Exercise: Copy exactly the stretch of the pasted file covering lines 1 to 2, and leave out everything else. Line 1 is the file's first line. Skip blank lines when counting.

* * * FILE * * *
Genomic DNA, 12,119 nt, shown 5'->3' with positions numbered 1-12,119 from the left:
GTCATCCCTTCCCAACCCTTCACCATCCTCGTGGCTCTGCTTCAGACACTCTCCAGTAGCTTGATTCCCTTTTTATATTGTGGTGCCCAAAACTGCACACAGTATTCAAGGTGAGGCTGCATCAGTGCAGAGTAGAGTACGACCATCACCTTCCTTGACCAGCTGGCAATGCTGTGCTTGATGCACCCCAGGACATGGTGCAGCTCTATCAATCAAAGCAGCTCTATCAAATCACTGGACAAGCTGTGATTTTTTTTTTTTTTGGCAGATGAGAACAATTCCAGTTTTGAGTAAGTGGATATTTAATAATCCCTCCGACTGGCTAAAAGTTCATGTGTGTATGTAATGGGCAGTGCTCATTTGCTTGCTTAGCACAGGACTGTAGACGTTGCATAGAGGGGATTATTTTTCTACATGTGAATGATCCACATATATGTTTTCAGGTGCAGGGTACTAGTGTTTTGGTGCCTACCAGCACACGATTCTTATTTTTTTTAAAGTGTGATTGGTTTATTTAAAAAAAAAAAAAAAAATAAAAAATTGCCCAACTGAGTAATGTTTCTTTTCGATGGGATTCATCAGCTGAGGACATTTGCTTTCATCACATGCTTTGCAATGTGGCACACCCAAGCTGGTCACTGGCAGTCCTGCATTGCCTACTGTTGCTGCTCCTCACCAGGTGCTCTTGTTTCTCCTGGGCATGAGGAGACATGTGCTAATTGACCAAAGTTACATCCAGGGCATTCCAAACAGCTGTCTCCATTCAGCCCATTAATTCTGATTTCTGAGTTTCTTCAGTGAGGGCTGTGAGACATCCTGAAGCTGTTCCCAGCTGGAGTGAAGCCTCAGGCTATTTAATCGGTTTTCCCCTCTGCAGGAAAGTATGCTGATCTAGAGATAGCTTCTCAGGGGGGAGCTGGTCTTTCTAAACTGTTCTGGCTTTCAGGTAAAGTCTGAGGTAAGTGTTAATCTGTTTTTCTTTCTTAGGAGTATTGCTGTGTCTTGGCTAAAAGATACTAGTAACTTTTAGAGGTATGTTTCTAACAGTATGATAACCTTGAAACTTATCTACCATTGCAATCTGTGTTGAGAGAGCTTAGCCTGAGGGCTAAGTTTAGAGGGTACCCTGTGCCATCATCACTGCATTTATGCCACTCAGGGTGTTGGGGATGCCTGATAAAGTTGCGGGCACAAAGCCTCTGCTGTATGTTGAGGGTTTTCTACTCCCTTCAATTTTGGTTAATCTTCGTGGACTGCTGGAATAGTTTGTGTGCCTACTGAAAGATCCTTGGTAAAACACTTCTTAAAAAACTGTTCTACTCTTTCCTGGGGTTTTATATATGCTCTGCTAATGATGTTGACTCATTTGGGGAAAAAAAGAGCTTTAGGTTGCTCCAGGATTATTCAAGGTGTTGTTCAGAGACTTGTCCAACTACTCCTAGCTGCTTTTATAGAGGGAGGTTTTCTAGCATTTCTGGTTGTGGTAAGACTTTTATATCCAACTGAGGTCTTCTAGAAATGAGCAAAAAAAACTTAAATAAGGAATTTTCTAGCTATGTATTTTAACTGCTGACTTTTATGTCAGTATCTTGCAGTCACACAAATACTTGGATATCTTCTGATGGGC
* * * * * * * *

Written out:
Genomic DNA, 12,119 nt, shown 5'->3' with positions numbered 1-12,119 from the left:
GTCATCCCTTCCCAACCCTTCACCATCCTCGTGGCTCTGCTTCAGACACTCTCCAGTAGCTTGATTCCCTTTTTATATTGTGGTGCCCAAAACTGCACACAGTATTCAAGGTGAGGCTGCATCAGTGCAGAGTAGAGTACGACCATCACCTTCCTTGACCAGCTGGCAATGCTGTGCTTGATGCACCCCAGGACATGGTGCAGCTCTATCAATCAAAGCAGCTCTATCAAATCACTGGACAAGCTGTGATTTTTTTTTTTTTTGGCAGATGAGAACAATTCCAGTTTTGAGTAAGTGGATATTTAATAATCCCTCCGACTGGCTAAAAGTTCATGTGTGTATGTAATGGGCAGTGCTCATTTGCTTGCTTAGCACAGGACTGTAGACGTTGCATAGAGGGGATTATTTTTCTACATGTGAATGATCCACATATATGTTTTCAGGTGCAGGGTACTAGTGTTTTGGTGCCTACCAGCACACGATTCTTATTTTTTTTAAAGTGTGATTGGTTTATTTAAAAAAAAAAAAAAAAATAAAAAATTGCCCAACTGAGTAATGTTTCTTTTCGATGGGATTCATCAGCTGAGGACATTTGCTTTCATCACATGCTTTGCAATGTGGCACACCCAAGCTGGTCACTGGCAGTCCTGCATTGCCTACTGTTGCTGCTCCTCACCAGGTGCTCTTGTTTCTCCTGGGCATGAGGAGACATGTGCTAATTGACCAAAGTTACATCCAGGGCATTCCAAACAGCTGTCTCCATTCAGCCCATTAATTCTGATTTCTGAGTTTCTTCAGTGAGGGCTGTGAGACATCCTGAAGCTGTTCCCAGCTGGAGTGAAGCCTCAGGCTATTTAATCGGTTTTCCCCTCTGCAGGAAAGTATGCTGATCTAGAGATAGCTTCTCAGGGGGGAGCTGGTCTTTCTAAACTGTTCTGGCTTTCAGGTAAAGTCTGAGGTAAGTGTTAATCTGTTTTTCTTTCTTAGGAGTATTGCTGTGTCTTGGCTAAAAGATACTAGTAACTTTTAGAGGTATGTTTCTAACAGTATGATAACCTTGAAACTTATCTACCATTGCAATCTGTGTTGAGAGAGCTTAGCCTGAGGGCTAAGTTTAGAGGGTACCCTGTGCCATCATCACTGCATTTATGCCACTCAGGGTGTTGGGGATGCCTGATAAAGTTGCGGGCACAAAGCCTCTGCTGTATGTTGAGGGTTTTCTACTCCCTTCAATTTTGGTTAATCTTCGTGGACTGCTGGAATAGTTTGTGTGCCTACTGAAAGATCCTTGGTAAAACACTTCTTAAAAAACTGTTCTACTCTTTCCTGGGGTTTTATATATGCTCTGCTAATGATGTTGACTCATTTGGGGAAAAAAAGAGCTTTAGGTTGCTCCAGGATTATTCAAGGTGTTGTTCAGAGACTTGTCCAACTACTCCTAGCTGCTTTTATAGAGGGAGGTTTTCTAGCATTTCTGGTTGTGGTAAGACTTTTATATCCAACTGAGGTCTTCTAGAAATGAGCAAAAAAAACTTAAATAAGGAATTTTCTAGCTATGTATTTTAACTGCTGACTTTTATGTCAGTATCTTGCAGTCACACAAATACTTGGATATCTTCTGATGGGC